Tips on Soundproofing

Every sound engineer knows what a headache it can be to try and get rid of that annoying buzz or hum, which makes to best of us want to burn our speakers to ashes. One of the most common culprits for this problem is poor soundproofing.

As a whole, soundproofing is quite an involved science, but at its core it boils down to a few basic concepts: Room shapes and sizes, isolation, what materials to consider and acoustic treatments.

As far as the shape of any recording space is concerned, the biggest problem to consider is parallel walls. When two walls are exactly opposite each other, sound bounces directly between the two parallel surfaces, which causes a phenomenon known as standing waves. The result is a resonance in the room at specific frequencies. This is the reason why we notice low frequency bass sounds to be louder along the walls and corners of rectangular rooms.

The best solution for evening out the sound in your room is to place bass-traps in the corners of the room to effectively absorb the excess low frequency resonance in the room.

The next thing to look at is the size of the room and how it relates to the room’s reverberation time. The bigger the room, the bigger its reverberation time. Typically the room in which you plan to mix music should be more on the dead side, i.e. have very little reverberation. In essence the main idea is to use acoustic panels made from either Rockwool or acoustic foam, to absorb sound in the room until the reverb is reduced to the point where the sound of the room you’re in no longer affects the sound coming from your speakers. This allows you to make better mixing decisions, because you’re not compensating for the sound of the room.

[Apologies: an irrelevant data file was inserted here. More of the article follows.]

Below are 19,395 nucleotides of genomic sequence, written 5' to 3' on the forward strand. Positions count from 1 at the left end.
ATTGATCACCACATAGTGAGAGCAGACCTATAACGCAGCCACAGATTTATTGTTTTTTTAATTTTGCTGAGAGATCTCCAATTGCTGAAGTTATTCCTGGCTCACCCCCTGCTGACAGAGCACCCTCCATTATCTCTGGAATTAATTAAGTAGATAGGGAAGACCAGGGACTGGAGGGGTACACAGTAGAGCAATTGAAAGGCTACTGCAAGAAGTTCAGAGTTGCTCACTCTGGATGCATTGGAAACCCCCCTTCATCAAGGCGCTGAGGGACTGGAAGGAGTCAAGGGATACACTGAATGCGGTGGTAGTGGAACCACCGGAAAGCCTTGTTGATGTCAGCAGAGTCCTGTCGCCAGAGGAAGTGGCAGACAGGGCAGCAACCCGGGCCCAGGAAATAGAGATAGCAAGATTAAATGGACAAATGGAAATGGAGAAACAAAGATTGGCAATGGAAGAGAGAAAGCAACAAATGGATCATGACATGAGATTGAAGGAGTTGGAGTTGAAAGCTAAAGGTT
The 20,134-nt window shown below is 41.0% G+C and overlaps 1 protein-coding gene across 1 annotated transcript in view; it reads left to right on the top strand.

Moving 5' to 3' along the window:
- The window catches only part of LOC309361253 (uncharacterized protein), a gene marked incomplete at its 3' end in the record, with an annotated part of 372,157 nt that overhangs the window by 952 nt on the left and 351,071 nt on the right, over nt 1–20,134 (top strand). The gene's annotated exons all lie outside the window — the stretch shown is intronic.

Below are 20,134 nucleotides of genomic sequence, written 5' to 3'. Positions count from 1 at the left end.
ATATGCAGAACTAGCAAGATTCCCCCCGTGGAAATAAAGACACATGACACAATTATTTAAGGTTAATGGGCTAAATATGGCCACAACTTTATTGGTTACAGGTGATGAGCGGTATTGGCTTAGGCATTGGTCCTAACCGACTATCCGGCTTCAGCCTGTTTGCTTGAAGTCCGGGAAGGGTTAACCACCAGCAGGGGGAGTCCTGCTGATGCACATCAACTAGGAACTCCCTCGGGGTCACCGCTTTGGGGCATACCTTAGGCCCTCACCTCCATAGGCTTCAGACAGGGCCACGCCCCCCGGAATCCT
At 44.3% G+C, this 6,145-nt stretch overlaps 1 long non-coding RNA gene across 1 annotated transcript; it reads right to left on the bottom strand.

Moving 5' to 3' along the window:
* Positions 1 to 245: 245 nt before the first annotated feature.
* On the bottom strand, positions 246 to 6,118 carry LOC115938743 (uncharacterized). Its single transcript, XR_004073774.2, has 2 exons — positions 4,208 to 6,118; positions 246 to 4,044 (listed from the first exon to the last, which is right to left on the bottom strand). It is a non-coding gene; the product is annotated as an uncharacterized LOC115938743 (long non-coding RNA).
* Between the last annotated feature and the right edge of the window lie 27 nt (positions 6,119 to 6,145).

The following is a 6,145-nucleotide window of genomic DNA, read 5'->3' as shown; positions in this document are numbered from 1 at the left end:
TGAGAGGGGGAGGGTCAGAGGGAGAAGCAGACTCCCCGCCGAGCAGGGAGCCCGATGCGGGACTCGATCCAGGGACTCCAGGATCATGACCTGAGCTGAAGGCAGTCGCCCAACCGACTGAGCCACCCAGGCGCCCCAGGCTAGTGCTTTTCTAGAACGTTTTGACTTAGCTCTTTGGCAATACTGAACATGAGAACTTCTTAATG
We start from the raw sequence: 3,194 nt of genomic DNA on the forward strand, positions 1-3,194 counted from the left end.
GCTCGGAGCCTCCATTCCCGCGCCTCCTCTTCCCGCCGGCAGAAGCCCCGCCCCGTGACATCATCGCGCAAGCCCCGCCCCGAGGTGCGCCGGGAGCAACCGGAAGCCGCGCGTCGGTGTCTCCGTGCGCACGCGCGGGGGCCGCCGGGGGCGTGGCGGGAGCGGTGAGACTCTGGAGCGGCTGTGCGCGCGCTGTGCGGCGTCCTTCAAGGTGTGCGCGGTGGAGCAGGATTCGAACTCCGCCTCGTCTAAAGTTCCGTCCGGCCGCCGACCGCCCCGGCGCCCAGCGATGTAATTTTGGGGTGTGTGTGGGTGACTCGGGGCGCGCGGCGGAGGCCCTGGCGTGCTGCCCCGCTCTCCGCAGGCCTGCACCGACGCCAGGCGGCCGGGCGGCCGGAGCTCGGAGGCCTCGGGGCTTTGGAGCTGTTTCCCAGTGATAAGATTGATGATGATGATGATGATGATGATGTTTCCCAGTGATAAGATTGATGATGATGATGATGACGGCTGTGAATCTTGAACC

Isolation is probably the biggest part of acoustic treatment. The reason is simple: It’s better to avoid noise rather than to try and get rid of it in your mix. The most common techniques is to build specially treated walls that are decoupled from the main walls and floor, which effectively stops sound vibrations from traveling along the outside walls and along the floor and into your microphone. Other techniques include thicker, acoustic-grade glass windows, heavier and thicker doors and to acoustically isolate the HVAC (Heating, Ventilation and Air Conditioning) system to make as little noise as possible.

It’s worth noting that soundproofing is one of the most expensive parts of creating a recording space, but is well worth the costs and trouble and goes a long way to aid in achieving a professional, quality sound that we as sound engineers strive for.